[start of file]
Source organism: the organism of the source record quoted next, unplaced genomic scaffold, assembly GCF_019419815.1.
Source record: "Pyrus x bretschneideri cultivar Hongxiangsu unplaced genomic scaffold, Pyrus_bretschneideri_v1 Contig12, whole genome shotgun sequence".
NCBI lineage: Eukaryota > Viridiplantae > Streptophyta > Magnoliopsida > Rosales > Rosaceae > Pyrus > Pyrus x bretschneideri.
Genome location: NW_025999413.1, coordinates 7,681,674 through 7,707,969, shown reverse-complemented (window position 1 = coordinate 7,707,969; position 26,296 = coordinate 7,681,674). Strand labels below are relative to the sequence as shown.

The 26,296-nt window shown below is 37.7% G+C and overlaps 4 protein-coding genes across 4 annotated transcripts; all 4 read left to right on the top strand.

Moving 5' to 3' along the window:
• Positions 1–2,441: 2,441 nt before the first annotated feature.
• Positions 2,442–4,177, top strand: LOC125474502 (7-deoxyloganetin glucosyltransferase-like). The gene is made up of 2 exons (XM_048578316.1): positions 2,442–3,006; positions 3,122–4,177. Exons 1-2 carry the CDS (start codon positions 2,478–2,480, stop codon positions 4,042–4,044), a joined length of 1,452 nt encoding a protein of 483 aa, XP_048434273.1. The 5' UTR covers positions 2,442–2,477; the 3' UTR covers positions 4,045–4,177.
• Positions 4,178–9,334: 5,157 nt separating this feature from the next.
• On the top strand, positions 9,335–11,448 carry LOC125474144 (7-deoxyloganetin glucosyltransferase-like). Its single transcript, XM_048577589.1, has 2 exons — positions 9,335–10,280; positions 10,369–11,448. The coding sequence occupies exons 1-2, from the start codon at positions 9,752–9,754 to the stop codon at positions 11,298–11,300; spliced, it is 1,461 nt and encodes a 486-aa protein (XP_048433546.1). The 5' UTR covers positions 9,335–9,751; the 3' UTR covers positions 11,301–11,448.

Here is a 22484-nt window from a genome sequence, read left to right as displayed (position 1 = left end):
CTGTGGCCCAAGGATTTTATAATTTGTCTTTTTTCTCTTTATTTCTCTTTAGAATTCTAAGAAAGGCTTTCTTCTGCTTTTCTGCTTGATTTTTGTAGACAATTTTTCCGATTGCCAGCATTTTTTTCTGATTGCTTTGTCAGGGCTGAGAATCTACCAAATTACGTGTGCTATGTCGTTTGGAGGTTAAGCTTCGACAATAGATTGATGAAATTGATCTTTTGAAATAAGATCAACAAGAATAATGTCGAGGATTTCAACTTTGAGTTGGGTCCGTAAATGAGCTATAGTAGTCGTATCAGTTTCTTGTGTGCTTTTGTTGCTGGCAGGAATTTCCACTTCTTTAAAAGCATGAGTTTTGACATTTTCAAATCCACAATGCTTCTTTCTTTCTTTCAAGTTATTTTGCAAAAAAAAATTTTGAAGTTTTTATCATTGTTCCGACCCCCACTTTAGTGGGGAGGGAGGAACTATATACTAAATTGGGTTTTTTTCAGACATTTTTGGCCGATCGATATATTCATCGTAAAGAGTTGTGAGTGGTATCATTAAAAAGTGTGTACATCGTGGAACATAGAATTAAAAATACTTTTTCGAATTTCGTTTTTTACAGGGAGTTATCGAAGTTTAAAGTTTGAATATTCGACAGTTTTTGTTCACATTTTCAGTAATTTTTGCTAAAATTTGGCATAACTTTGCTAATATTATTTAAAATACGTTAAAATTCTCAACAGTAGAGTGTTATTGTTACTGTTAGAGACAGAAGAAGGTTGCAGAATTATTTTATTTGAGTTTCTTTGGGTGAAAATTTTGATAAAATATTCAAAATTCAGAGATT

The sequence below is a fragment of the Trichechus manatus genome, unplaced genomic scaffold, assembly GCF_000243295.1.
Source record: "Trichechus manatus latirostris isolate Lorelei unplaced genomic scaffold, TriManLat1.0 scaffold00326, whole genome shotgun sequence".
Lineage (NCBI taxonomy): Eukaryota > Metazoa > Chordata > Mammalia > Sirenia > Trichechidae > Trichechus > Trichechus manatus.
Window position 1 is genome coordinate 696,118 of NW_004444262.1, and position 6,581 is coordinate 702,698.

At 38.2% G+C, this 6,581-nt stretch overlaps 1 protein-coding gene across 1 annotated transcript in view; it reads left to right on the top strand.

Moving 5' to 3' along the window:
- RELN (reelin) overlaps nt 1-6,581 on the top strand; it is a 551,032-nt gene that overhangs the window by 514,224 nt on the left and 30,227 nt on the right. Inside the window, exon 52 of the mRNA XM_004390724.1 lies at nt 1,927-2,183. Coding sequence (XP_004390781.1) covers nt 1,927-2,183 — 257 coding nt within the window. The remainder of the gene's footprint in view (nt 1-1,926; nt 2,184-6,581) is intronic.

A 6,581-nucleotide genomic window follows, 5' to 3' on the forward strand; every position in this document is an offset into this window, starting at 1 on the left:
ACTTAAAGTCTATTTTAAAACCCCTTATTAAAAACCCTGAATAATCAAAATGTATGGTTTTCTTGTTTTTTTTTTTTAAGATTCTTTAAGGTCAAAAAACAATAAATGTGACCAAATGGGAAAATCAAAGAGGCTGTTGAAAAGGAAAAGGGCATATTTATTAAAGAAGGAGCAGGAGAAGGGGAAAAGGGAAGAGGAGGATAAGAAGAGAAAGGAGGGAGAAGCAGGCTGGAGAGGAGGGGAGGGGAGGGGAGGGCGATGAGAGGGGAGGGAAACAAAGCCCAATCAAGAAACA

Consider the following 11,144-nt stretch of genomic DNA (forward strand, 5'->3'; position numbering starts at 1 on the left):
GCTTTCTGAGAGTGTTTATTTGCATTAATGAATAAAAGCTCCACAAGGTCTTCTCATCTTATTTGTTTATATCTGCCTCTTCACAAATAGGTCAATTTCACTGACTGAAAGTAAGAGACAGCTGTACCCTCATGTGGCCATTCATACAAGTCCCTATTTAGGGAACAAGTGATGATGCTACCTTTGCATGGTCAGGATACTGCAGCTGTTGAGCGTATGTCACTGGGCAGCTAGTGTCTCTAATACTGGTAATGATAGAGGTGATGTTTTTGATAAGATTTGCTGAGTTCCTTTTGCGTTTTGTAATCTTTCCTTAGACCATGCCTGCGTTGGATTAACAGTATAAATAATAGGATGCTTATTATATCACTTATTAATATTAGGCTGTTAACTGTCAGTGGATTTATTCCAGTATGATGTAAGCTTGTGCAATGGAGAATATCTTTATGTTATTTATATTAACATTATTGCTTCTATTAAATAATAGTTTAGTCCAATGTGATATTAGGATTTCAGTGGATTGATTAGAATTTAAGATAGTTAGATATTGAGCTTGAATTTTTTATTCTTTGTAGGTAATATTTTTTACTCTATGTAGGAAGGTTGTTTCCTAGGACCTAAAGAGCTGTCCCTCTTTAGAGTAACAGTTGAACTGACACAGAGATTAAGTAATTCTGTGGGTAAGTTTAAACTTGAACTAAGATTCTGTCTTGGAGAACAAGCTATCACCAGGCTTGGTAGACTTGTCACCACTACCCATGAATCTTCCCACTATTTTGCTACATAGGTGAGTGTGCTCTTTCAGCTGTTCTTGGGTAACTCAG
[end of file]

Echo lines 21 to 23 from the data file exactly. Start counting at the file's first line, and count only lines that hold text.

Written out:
ACTTAAAGTCTATTTTAAAACCCCTTATTAAAAACCCTGAATAATCAAAATGTATGGTTTTCTTGTTTTTTTTTTTTAAGATTCTTTAAGGTCAAAAAACAATAAATGTGACCAAATGGGAAAATCAAAGAGGCTGTTGAAAAGGAAAAGGGCATATTTATTAAAGAAGGAGCAGGAGAAGGGGAAAAGGGAAGAGGAGGATAAGAAGAGAAAGGAGGGAGAAGCAGGCTGGAGAGGAGGGGAGGGGAGGGGAGGGCGATGAGAGGGGAGGGAAACAAAGCCCAATCAAGAAACA

Consider the following 11,144-nt stretch of genomic DNA (forward strand, 5'->3'; position numbering starts at 1 on the left):
GCTTTCTGAGAGTGTTTATTTGCATTAATGAATAAAAGCTCCACAAGGTCTTCTCATCTTATTTGTTTATATCTGCCTCTTCACAAATAGGTCAATTTCACTGACTGAAAGTAAGAGACAGCTGTACCCTCATGTGGCCATTCATACAAGTCCCTATTTAGGGAACAAGTGATGATGCTACCTTTGCATGGTCAGGATACTGCAGCTGTTGAGCGTATGTCACTGGGCAGCTAGTGTCTCTAATACTGGTAATGATAGAGGTGATGTTTTTGATAAGATTTGCTGAGTTCCTTTTGCGTTTTGTAATCTTTCCTTAGACCATGCCTGCGTTGGATTAACAGTATAAATAATAGGATGCTTATTATATCACTTATTAATATTAGGCTGTTAACTGTCAGTGGATTTATTCCAGTATGATGTAAGCTTGTGCAATGGAGAATATCTTTATGTTATTTATATTAACATTATTGCTTCTATTAAATAATAGTTTAGTCCAATGTGATATTAGGATTTCAGTGGATTGATTAGAATTTAAGATAGTTAGATATTGAGCTTGAATTTTTTATTCTTTGTAGGTAATATTTTTTACTCTATGTAGGAAGGTTGTTTCCTAGGACCTAAAGAGCTGTCCCTCTTTAGAGTAACAGTTGAACTGACACAGAGATTAAGTAATTCTGTGGGTAAGTTTAAACTTGAACTAAGATTCTGTCTTGGAGAACAAGCTATCACCAGGCTTGGTAGACTTGTCACCACTACCCATGAATCTTCCCACTATTTTGCTACATAGGTGAGTGTGCTCTTTCAGCTGTTCTTGGGTAACTCAG